Photos surfaced this week from inside North Paulding High School in Georgia showing packed hallways full of students, most of whom were not wearing face masks. At least two students say they have been suspended as a result, with the district claiming they violated various policies, including unauthorized use of their phones and social media during academic hours as well as posting pictures of minors without their consent, according to Buzzfeed News.
Hannah Watters, 15, spoke with the outlet and said she was given a five-day suspension for sharing both a photo and a video on Twitter.
She described the second day of school as just as bad as the first. Her tweet said everyone was so close while walking in the hallways in between classes that she was pushed back on multiple occasions.
“This is not ok,” she said.
Watters also noted in her tweet a 10 percent mask rate among her peers and even kept notes from her classes for the first three days. While the stats she gave were in most cases were higher than her initial claim, in every instance, fewer than half of the students in a given block were observed wearing face coverings. In one case, the ratio was 30:5 in favor of those free of masks.
Watters told Buzzfeed News she posted the photos in an effort to shine a light on what was happening inside her school. She said the district “ignorantly opened back up.”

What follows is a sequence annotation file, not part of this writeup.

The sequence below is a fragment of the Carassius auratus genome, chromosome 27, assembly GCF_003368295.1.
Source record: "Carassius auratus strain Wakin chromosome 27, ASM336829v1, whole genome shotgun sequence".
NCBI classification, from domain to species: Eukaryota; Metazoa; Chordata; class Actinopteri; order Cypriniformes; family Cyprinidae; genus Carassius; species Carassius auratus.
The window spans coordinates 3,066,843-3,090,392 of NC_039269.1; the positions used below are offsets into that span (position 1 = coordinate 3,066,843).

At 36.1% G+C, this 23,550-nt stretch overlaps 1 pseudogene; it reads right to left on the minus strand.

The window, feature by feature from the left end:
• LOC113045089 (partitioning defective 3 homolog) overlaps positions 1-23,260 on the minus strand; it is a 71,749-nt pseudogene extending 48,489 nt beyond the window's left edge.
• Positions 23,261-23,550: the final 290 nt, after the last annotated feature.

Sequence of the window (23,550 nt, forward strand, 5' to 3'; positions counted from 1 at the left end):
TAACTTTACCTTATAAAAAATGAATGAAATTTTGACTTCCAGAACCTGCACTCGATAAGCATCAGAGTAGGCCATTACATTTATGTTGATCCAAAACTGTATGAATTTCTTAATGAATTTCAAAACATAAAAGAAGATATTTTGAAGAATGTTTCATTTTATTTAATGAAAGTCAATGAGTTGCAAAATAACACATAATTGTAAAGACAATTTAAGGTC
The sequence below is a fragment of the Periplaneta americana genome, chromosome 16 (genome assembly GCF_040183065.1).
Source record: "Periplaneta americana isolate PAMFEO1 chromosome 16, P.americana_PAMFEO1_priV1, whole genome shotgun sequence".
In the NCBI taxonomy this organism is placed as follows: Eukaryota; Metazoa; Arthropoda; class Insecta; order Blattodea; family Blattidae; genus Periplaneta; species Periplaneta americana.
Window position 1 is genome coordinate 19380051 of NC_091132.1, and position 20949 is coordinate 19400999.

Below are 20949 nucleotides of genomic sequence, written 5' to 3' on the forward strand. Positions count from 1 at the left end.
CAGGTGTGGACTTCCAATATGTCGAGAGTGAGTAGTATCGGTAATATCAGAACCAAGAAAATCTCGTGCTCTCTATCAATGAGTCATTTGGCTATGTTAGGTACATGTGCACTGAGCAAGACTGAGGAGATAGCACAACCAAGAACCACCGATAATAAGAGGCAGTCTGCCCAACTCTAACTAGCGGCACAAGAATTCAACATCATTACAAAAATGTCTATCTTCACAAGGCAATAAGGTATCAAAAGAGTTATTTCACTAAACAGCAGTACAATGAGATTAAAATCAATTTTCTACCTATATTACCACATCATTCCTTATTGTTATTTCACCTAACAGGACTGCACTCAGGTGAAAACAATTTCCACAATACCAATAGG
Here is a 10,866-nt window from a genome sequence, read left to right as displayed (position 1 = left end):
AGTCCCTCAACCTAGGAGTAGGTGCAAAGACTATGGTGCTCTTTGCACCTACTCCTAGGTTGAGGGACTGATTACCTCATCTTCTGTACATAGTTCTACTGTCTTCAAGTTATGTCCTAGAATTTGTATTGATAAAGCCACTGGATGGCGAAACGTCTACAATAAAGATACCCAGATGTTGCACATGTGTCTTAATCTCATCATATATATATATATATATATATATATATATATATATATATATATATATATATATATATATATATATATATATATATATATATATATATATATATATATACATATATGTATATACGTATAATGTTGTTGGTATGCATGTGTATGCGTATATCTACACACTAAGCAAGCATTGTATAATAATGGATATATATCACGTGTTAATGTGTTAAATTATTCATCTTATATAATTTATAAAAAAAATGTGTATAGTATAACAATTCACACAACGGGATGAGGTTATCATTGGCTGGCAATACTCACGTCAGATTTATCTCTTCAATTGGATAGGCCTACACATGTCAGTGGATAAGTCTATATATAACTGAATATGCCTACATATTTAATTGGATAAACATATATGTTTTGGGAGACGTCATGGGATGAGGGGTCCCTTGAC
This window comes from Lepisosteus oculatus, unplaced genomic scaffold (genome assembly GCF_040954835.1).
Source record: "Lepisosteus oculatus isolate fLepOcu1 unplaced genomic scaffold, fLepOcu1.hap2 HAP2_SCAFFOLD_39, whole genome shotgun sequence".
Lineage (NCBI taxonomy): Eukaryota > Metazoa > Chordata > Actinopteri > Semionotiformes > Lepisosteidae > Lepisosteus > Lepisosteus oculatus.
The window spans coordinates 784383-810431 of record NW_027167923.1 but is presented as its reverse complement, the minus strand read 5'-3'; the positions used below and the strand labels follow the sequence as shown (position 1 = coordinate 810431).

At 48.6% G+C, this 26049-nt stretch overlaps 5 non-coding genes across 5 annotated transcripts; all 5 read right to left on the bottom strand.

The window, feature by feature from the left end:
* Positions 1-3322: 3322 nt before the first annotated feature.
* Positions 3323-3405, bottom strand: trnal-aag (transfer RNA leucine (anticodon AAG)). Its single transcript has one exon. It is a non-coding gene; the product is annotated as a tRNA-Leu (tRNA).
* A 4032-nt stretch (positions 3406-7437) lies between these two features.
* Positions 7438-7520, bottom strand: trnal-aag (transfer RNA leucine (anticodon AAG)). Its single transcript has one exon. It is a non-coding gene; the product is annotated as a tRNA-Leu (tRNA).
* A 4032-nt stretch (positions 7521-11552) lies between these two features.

“Many people are not following CDC guidelines because the county did not make these precautions mandatory.”
Discipline came Wednesday afternoon when Watters was called into the principle’s office and officially reprimanded. Another teen, who did not want to be named, told the outlet they too were suspended under similar circumstances.
That same day, an announcement was reportedly made on the building’s intercom by Principal Gabe Carmona in which he said anyone who made social media posts showing the school in a negative light were subject to suspension.
This is the first day of school in Paulding County, Georgia. pic.twitter.com/fzdidaAABM
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Watters said she believed her punishment to be “excessive” but also acknowledged she went against a conduct policy.
“We have a progressive discipline system. When disciplining me and the other student, they skipped level one and went straight to two,” she explained.
Watters plans to appeal her suspension.
Senior supervising attorney for the Southern Poverty Law Center’s children’s rights project Michael Tafelski chimed in on the situation, saying the district abused its power.
“Children do not waive their constitutional rights in school,” he said in a statement.
As The Inquisitr previously reported, a second-grader in Georgia already tested positive for COVID-19, causing the student along with 20 classmates and a teacher to quarantine at home and begin remote learning for at least two weeks.